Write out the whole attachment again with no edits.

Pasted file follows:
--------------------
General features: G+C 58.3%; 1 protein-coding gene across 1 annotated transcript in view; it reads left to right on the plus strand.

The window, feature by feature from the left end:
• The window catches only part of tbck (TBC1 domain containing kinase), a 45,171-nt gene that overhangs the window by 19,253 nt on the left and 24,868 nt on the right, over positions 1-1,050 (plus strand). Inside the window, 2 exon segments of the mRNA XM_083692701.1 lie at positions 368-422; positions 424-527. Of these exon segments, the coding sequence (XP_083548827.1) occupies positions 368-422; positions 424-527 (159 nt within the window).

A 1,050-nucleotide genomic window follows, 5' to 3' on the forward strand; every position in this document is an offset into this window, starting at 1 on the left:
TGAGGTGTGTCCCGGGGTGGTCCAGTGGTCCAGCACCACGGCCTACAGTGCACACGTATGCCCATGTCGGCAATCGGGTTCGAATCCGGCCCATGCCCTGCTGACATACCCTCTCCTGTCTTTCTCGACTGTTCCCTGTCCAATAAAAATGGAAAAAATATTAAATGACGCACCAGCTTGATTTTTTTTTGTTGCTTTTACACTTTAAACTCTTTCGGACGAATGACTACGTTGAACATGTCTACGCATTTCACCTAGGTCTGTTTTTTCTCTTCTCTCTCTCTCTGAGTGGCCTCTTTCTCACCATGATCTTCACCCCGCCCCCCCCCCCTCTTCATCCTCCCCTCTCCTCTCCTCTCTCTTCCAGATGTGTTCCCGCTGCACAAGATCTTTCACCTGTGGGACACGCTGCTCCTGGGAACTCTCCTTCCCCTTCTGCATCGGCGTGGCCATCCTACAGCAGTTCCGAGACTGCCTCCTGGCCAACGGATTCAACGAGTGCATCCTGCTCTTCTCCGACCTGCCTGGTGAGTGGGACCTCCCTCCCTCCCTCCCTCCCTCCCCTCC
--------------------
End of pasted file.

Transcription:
General features: G+C 58.3%; 1 protein-coding gene across 1 annotated transcript in view; it reads left to right on the plus strand.

The window, feature by feature from the left end:
• The window catches only part of tbck (TBC1 domain containing kinase), a 45,171-nt gene that overhangs the window by 19,253 nt on the left and 24,868 nt on the right, over positions 1-1,050 (plus strand). Inside the window, 2 exon segments of the mRNA XM_083692701.1 lie at positions 368-422; positions 424-527. Of these exon segments, the coding sequence (XP_083548827.1) occupies positions 368-422; positions 424-527 (159 nt within the window).

A 1,050-nucleotide genomic window follows, 5' to 3' on the forward strand; every position in this document is an offset into this window, starting at 1 on the left:
TGAGGTGTGTCCCGGGGTGGTCCAGTGGTCCAGCACCACGGCCTACAGTGCACACGTATGCCCATGTCGGCAATCGGGTTCGAATCCGGCCCATGCCCTGCTGACATACCCTCTCCTGTCTTTCTCGACTGTTCCCTGTCCAATAAAAATGGAAAAAATATTAAATGACGCACCAGCTTGATTTTTTTTTGTTGCTTTTACACTTTAAACTCTTTCGGACGAATGACTACGTTGAACATGTCTACGCATTTCACCTAGGTCTGTTTTTTCTCTTCTCTCTCTCTCTGAGTGGCCTCTTTCTCACCATGATCTTCACCCCGCCCCCCCCCCCTCTTCATCCTCCCCTCTCCTCTCCTCTCTCTTCCAGATGTGTTCCCGCTGCACAAGATCTTTCACCTGTGGGACACGCTGCTCCTGGGAACTCTCCTTCCCCTTCTGCATCGGCGTGGCCATCCTACAGCAGTTCCGAGACTGCCTCCTGGCCAACGGATTCAACGAGTGCATCCTGCTCTTCTCCGACCTGCCTGGTGAGTGGGACCTCCCTCCCTCCCTCCCTCCCTCCCCTCC